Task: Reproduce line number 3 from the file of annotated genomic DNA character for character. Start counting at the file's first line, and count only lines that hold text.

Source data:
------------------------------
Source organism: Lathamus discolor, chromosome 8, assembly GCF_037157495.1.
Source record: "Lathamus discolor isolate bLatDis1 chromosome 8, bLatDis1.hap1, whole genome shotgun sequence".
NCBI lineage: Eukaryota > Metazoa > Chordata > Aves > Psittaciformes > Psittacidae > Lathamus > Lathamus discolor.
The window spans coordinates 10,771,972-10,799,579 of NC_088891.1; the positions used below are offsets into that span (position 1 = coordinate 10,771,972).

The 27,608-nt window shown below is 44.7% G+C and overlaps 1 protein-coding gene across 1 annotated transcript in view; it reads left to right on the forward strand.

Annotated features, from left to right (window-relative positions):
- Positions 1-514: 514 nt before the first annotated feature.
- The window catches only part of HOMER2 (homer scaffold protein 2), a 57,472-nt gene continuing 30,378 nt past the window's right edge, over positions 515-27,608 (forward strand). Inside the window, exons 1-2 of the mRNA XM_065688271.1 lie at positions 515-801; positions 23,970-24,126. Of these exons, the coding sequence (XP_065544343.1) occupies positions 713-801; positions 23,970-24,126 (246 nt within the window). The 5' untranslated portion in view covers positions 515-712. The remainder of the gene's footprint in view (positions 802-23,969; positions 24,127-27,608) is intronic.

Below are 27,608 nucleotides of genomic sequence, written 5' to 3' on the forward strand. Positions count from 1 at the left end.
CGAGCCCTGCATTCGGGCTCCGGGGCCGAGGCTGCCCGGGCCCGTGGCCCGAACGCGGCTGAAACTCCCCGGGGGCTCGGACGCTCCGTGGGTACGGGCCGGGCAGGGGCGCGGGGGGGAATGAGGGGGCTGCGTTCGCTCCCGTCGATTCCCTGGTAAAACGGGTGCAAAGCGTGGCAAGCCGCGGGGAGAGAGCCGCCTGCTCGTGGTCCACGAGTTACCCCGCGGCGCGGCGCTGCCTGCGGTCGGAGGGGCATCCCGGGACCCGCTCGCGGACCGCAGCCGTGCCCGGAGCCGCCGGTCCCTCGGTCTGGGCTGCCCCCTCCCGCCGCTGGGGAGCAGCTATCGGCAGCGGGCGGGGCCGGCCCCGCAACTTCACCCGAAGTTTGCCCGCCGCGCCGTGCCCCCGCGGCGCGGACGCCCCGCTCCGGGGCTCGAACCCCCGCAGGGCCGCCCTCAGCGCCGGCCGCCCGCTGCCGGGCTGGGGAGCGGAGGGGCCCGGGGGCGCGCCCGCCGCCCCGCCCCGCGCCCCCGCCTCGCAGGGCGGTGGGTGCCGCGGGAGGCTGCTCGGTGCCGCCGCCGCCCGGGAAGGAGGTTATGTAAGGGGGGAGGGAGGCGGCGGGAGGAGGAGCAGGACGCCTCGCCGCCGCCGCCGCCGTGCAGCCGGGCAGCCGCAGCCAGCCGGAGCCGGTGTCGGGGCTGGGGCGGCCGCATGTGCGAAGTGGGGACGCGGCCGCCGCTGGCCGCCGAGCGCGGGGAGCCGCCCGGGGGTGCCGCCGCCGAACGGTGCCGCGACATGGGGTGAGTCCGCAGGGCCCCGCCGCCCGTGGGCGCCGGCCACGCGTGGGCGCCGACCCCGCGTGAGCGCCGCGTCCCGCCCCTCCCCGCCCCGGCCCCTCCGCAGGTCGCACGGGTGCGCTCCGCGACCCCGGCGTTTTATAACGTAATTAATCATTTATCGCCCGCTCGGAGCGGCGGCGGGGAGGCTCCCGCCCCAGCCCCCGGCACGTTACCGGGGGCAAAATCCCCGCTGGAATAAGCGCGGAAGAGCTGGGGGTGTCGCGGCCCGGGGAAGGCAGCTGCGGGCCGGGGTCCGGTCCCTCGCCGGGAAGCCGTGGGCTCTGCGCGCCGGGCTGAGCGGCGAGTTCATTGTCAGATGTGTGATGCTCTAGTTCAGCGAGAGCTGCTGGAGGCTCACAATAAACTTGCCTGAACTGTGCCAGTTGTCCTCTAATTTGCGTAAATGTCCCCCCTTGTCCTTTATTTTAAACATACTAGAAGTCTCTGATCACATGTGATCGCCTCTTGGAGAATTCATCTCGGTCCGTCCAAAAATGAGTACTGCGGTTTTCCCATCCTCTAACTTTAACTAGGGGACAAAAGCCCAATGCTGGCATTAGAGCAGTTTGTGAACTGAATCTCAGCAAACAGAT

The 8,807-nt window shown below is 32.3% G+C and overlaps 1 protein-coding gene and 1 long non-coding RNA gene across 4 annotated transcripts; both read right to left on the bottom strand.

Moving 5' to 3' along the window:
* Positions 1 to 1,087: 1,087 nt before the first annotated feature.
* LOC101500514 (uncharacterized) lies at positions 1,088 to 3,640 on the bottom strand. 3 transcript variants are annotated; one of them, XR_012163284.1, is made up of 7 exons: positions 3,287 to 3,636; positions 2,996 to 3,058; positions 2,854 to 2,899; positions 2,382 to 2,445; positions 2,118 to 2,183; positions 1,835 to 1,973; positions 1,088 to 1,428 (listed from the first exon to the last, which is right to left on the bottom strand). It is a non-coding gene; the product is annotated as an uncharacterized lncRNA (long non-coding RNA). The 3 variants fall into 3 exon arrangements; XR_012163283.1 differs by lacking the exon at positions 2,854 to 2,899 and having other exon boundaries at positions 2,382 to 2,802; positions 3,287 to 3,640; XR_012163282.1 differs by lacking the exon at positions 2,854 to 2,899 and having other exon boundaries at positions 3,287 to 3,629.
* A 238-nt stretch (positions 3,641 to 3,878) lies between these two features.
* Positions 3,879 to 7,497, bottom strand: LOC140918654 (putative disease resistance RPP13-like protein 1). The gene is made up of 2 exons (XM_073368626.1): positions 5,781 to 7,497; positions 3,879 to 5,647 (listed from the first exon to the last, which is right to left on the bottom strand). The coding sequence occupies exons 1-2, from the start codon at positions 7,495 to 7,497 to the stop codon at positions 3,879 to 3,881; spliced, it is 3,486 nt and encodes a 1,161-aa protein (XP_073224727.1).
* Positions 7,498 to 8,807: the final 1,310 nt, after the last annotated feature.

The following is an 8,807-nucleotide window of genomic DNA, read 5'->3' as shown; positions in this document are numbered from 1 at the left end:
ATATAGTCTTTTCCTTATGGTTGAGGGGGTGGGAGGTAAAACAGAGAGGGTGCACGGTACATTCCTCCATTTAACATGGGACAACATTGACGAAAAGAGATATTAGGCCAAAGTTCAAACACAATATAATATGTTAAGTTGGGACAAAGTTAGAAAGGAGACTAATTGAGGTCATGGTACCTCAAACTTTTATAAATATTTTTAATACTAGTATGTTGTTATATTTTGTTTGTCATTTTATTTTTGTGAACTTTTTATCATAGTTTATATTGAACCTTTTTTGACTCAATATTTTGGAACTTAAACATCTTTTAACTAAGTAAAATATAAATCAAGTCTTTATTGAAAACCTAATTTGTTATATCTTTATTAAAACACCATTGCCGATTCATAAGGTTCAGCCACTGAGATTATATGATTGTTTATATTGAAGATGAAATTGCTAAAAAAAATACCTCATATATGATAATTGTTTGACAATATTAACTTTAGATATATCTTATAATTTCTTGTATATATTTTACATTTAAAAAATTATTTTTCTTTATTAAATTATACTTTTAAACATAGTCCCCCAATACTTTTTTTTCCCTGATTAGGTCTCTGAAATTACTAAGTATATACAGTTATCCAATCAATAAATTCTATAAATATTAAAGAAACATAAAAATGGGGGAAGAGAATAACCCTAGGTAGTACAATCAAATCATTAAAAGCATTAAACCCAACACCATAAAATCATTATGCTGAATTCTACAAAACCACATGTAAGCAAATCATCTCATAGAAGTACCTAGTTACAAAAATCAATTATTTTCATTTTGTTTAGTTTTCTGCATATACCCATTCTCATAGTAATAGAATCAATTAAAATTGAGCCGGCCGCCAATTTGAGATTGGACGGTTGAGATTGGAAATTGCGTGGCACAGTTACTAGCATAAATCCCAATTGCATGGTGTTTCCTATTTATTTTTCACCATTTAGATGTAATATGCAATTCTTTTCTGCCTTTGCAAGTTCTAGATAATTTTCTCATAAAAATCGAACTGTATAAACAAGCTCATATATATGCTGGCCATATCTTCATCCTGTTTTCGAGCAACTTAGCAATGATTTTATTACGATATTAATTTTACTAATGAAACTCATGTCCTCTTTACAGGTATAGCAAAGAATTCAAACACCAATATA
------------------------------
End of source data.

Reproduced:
NCBI lineage: Eukaryota > Metazoa > Chordata > Aves > Psittaciformes > Psittacidae > Lathamus > Lathamus discolor.